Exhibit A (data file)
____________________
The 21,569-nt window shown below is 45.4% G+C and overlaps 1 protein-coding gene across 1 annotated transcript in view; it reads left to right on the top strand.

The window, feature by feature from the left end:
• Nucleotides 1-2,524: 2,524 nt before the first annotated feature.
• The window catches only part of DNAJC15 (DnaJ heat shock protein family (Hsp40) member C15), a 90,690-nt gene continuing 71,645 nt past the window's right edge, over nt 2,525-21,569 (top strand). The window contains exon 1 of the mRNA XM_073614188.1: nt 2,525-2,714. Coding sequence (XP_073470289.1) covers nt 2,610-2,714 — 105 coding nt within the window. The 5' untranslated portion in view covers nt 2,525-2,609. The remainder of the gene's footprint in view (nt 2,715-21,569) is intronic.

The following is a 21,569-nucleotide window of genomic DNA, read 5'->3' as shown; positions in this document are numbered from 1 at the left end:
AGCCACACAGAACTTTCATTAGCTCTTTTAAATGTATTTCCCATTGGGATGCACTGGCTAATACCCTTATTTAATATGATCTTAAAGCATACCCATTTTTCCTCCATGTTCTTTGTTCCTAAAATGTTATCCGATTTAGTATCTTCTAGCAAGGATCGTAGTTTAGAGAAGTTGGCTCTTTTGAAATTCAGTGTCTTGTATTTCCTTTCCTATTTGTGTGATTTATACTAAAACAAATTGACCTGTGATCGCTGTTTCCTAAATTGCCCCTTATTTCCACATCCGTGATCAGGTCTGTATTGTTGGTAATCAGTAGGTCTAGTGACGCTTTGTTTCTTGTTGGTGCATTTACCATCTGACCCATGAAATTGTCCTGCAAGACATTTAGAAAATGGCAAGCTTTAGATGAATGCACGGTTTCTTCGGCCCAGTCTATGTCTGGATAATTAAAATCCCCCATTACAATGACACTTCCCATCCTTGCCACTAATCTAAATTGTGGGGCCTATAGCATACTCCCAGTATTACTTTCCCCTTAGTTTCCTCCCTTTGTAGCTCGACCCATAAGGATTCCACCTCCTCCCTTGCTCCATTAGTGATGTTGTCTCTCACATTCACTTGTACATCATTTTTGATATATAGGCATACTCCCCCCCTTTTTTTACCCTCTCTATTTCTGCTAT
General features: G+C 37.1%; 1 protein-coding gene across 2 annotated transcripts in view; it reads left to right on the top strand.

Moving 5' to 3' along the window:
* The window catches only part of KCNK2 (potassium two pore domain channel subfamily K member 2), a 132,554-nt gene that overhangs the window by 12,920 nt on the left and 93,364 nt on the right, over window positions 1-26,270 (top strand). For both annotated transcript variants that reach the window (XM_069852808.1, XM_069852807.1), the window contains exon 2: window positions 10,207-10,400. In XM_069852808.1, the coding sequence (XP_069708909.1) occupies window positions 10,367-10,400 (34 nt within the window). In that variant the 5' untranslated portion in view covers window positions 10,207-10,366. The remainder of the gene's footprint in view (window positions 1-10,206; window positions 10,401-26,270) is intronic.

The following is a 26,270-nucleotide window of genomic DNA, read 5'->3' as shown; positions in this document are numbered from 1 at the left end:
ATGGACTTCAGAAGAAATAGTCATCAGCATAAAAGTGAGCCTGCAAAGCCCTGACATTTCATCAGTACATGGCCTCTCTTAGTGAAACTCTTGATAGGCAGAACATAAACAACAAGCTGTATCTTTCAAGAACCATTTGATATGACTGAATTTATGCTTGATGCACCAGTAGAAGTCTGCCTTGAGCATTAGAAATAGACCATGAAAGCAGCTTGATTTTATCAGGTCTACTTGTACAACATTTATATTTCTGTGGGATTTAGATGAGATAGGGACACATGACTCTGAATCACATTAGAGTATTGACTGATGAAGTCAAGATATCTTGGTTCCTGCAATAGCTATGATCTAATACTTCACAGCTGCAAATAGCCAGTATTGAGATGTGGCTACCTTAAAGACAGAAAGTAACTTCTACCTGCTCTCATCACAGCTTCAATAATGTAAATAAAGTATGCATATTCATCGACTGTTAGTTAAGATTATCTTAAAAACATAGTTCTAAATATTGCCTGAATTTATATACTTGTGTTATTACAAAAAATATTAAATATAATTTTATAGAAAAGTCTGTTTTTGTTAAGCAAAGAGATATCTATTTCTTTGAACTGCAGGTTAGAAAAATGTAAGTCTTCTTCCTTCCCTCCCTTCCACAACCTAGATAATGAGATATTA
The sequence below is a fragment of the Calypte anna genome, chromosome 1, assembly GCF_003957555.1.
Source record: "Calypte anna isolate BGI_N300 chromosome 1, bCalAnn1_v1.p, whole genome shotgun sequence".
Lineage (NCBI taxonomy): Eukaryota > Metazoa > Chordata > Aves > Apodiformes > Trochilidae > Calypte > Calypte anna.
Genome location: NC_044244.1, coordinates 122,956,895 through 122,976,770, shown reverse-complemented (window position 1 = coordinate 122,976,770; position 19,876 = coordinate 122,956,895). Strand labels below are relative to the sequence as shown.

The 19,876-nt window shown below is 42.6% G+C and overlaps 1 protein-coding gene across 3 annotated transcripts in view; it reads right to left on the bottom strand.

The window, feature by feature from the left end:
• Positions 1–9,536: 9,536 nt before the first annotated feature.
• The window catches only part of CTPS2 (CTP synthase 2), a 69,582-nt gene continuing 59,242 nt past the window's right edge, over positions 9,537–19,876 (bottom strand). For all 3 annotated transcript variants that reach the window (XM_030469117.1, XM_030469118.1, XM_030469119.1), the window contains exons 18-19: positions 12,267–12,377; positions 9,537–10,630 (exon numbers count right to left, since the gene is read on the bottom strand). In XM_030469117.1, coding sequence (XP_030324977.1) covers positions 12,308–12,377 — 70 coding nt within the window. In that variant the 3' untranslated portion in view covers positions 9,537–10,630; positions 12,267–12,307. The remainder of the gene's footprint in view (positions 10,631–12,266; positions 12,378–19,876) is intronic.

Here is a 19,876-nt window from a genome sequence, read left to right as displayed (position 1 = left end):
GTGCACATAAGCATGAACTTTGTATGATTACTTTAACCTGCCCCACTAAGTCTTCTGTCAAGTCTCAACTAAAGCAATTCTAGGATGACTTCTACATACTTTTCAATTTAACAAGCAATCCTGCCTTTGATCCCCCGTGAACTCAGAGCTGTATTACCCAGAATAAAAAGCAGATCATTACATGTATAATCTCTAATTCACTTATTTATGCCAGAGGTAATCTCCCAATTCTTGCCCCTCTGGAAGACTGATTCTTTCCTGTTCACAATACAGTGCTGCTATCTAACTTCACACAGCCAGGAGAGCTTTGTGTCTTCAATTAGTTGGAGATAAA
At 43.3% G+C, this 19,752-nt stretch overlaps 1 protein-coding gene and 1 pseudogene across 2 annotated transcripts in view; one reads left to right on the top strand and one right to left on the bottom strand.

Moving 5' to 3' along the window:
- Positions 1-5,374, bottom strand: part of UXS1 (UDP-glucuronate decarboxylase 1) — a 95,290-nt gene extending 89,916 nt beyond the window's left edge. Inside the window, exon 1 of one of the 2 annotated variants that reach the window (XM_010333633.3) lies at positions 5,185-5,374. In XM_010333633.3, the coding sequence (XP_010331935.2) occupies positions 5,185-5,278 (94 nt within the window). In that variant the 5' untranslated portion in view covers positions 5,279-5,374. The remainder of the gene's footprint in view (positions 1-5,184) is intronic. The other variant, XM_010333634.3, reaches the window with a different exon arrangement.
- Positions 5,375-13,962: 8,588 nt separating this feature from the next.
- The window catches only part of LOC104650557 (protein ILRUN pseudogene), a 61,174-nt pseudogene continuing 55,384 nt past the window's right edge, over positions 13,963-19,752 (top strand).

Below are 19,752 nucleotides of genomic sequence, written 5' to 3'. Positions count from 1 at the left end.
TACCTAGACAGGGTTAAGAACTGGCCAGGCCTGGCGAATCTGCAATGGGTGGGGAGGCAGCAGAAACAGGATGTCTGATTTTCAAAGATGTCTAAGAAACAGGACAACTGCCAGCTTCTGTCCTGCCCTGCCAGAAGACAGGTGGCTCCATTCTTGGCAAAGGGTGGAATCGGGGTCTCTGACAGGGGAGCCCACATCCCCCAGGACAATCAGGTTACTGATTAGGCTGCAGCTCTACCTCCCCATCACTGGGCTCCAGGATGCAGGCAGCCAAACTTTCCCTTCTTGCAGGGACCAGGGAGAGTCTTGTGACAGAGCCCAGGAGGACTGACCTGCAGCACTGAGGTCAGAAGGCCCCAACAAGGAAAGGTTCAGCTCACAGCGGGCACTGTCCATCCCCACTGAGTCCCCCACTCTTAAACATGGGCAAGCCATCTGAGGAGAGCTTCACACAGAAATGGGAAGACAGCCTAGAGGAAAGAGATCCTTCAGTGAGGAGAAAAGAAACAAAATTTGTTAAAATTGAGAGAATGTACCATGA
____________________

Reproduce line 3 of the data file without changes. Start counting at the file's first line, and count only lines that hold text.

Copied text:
• Nucleotides 1-2,524: 2,524 nt before the first annotated feature.